Jeremiah 36:2 Take thee a roll of a book, and write therein all the words that I have spoken unto thee against Israel, and against Judah, and against all the nations, from the day I spake unto thee, from the days of Josiah, even unto this day. 

Habakkuk 2:2 And the LORD answered me, and said, Write the vision, and make it plain upon tables, that he may run that readeth it.

Zechariah 7:12 Yea, they made their hearts as an adamant stone, lest they should hear the law, and the words which the LORD of hosts hath sent in his spirit by the former prophets: therefore came a great wrath from the LORD of hosts.

Even Daniel searches “in the books” to discover God’s will about Jerusalem and the people of God in Babylon: 

Daniel 9:2 In the first year of his reign I Daniel understood by books the number of the years, whereof the word of the LORD came to Jeremiah the prophet, that he would accomplish seventy years in the desolations of Jerusalem.

There is no doubt that the Old Testament Scriptures were recognized during those times as the very Word of God. Many scholars, including Norman Geisler, and Gleason Archer, who are foremost among the scholars of our day in these subjects, believe that the Old Testament Canon was completed and recognized as authoritative during the time of Ezra (444 BC). This was confirmed by the famous Jewish historian Josephus in many of his ancient writings, especially “Against Apion” and also by the historian Philo.

What is most important is that the Old Testament Canon was, no doubt, complete at the time of Christ. Jesus had some very interesting things to say about the absolute authority of the Old Testament Canon as we Know it today: 

2. Jesus and the Old Testament Canon. 

Jesus referred to it as the “Scriptures” when He said: 

John 5:39 Search the scriptures; for in them ye think ye have eternal life: and they are they which testify of me.

Luke 24:27 And beginning at Moses and all the prophets, he expounded unto them in all the scriptures the things concerning himself.

In the Hebrew Bible, Genesis is the first book and 2 Chronicles is the last book. Jesus made a remarkable statement that would not only put His seal of approval on the entire Old Testament, but gave us exact knowledge that the entire Old Testament books were in existence, and were approved at the time He was here on earth. This is spoken of in Luke 11,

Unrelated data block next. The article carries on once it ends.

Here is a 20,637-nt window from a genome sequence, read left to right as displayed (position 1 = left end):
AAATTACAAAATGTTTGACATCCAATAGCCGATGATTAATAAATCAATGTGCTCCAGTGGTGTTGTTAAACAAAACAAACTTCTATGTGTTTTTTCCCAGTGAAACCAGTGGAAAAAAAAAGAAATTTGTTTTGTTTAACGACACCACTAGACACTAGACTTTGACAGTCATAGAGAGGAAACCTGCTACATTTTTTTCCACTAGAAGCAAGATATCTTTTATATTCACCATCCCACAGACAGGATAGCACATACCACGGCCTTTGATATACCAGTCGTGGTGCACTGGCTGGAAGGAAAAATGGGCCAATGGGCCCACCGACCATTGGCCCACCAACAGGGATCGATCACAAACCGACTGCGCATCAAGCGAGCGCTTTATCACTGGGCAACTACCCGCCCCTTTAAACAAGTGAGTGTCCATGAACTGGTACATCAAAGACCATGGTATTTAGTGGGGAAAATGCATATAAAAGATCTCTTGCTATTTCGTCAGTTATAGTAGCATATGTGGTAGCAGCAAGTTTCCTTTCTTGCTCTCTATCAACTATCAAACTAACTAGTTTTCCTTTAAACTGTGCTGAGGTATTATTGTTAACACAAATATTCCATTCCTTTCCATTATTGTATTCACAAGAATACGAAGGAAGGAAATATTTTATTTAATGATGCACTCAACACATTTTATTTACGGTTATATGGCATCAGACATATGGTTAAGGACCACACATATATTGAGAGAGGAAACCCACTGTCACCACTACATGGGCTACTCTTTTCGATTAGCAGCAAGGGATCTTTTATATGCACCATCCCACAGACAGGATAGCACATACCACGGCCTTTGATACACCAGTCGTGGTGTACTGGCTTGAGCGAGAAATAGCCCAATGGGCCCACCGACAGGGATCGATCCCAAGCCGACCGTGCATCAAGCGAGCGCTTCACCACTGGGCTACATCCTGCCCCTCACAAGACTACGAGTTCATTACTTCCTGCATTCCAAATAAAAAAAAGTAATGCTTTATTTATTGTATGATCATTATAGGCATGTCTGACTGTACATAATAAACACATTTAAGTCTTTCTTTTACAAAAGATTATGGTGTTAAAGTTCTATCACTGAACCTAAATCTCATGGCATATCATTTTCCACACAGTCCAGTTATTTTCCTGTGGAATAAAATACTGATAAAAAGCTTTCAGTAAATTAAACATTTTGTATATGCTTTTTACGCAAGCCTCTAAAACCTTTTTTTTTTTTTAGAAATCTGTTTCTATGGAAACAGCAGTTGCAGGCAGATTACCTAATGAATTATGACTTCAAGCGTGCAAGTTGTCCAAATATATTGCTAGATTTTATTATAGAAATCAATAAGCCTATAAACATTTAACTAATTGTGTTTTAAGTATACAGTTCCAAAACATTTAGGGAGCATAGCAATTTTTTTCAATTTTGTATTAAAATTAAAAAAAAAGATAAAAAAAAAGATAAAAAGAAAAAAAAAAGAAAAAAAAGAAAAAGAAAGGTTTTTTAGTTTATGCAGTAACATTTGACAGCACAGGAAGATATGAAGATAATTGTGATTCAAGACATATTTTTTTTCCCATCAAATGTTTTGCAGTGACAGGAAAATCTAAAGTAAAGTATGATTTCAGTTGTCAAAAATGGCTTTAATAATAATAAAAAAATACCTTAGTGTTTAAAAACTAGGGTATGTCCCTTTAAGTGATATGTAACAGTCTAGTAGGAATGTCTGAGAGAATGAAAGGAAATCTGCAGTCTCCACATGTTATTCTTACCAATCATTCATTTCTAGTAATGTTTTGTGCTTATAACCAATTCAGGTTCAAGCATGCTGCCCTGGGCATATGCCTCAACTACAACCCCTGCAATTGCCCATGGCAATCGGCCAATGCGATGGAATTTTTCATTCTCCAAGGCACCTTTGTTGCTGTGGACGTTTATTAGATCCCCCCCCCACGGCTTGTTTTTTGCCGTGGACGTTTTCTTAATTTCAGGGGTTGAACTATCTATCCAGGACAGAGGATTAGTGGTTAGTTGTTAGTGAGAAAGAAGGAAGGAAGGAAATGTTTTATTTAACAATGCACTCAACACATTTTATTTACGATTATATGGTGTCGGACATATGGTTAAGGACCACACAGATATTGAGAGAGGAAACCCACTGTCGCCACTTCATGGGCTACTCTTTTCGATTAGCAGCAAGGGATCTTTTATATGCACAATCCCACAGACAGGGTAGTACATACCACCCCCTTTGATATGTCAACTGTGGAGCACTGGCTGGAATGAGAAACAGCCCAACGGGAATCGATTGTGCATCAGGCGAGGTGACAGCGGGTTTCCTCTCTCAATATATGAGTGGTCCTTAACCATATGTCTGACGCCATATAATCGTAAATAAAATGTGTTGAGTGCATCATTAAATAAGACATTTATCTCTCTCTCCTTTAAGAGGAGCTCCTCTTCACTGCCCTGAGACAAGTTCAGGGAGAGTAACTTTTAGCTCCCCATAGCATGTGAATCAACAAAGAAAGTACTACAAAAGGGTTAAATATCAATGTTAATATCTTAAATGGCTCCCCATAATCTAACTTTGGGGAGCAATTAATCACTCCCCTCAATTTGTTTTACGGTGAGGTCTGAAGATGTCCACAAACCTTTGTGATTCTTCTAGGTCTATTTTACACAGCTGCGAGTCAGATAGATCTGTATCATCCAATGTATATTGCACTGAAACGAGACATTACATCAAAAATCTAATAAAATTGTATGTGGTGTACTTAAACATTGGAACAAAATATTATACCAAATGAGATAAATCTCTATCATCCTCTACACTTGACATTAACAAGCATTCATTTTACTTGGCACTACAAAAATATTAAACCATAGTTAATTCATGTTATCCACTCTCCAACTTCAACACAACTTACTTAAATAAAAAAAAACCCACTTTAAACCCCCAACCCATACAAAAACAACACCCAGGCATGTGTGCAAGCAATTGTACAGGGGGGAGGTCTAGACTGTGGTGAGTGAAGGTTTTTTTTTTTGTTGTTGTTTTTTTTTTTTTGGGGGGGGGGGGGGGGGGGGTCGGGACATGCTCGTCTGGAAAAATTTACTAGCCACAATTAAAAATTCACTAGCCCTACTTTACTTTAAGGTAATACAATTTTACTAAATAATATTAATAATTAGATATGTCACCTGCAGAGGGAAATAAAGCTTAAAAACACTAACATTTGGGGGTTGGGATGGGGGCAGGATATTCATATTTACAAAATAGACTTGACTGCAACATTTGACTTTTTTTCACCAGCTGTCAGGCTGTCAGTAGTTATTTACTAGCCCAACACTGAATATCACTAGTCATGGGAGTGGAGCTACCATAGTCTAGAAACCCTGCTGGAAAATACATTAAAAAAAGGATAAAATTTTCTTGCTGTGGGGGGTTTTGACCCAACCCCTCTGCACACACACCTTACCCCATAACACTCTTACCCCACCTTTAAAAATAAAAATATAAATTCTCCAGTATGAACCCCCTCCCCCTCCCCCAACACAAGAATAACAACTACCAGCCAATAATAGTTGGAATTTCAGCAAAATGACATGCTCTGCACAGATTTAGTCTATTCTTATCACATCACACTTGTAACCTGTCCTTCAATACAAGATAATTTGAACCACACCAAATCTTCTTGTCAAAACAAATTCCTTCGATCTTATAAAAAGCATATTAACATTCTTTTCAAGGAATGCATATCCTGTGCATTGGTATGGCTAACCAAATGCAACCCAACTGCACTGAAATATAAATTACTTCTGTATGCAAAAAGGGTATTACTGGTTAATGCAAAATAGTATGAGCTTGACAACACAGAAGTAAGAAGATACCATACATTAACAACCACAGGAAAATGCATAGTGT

Luke 11:51 From the blood of Abel unto the blood of Zacharias, which perished between the altar and the temple: verily I say unto you, It shall be required of this generation. 

Jesus was referring to the martyrs of the Old Testament. Abel was the first, recorded in Genesis 4, and Zechariah was the last, recorded in 2 Chronicles 24. What an amazing verse to substantiate the authority of the Old Testament Canon and spoken by Jesus Christ Himself. 

Jesus many times authenticated people and events in the Old Testament to show His belief in the literal interpretation and authorship, such as: 

Adam and Eve – Matthew 19:4 And he answered and said unto them, Have ye not read, that he which made them at the beginning made them male and female? 

Noah and the Flood – Matthew 24:37 But as the days of Noe were, so shall also the coming of the Son of man be.

Jonah in the belly of the Whale – Matthew 12:40 For as Jonas was three days and three nights in the whale’s belly; so shall the Son of man be three days and three nights in the heart of the earth.

Many other examples could be given such as the lives of David , Daniel, Abraham, Lot’s wife, Moses, Jeremiah, Isaiah, Elijah, etc. Events like Sodom & Gomorrah, the lions den, the burning bush, manna, etc. all were mentioned by Jesus. He either quoted from or alluded to every book of the Old Testament. 

3. The Apocrypha . 

The word “Apocrypha”, refers to the 14 “Apocryphal Books” which have been added to the Old Testament by the Roman Catholic Church, who believe them to be part of the Old Testament Canon. The books are as follows: 

1 & 2 Esdras, Tobit, Judith, The Rest of Esther, The Wisdom of ‘Solomon, Ecclesiasticus, Baruch, with the epistle of Jeremiah, The Song of the Three Holy Children, The ‘History’ of Susanna, Bel and the Dragon, The Prayer of Manasses, 1 & 2 Maccabees. 

These books were written during the first two centuries BC. and fill the gap between the Old Testament (which ended about 400 BC.) and the New Testament. The question is…Should we accept these books as Scripture along with the Old Testament? Most Christians and Jews would definitely say, “No,” though they do have historical value. Roman Catholics since the Council of Trent (1546) have held these books to be canonical, as quoted at Trent, 

“If anyone receives not as sacred and canonical the said books (including Apocrypha) entire with all their parts…let him be anathema”. 

There are several reasons for rejecting these books. Here are a few: 

External Reasons: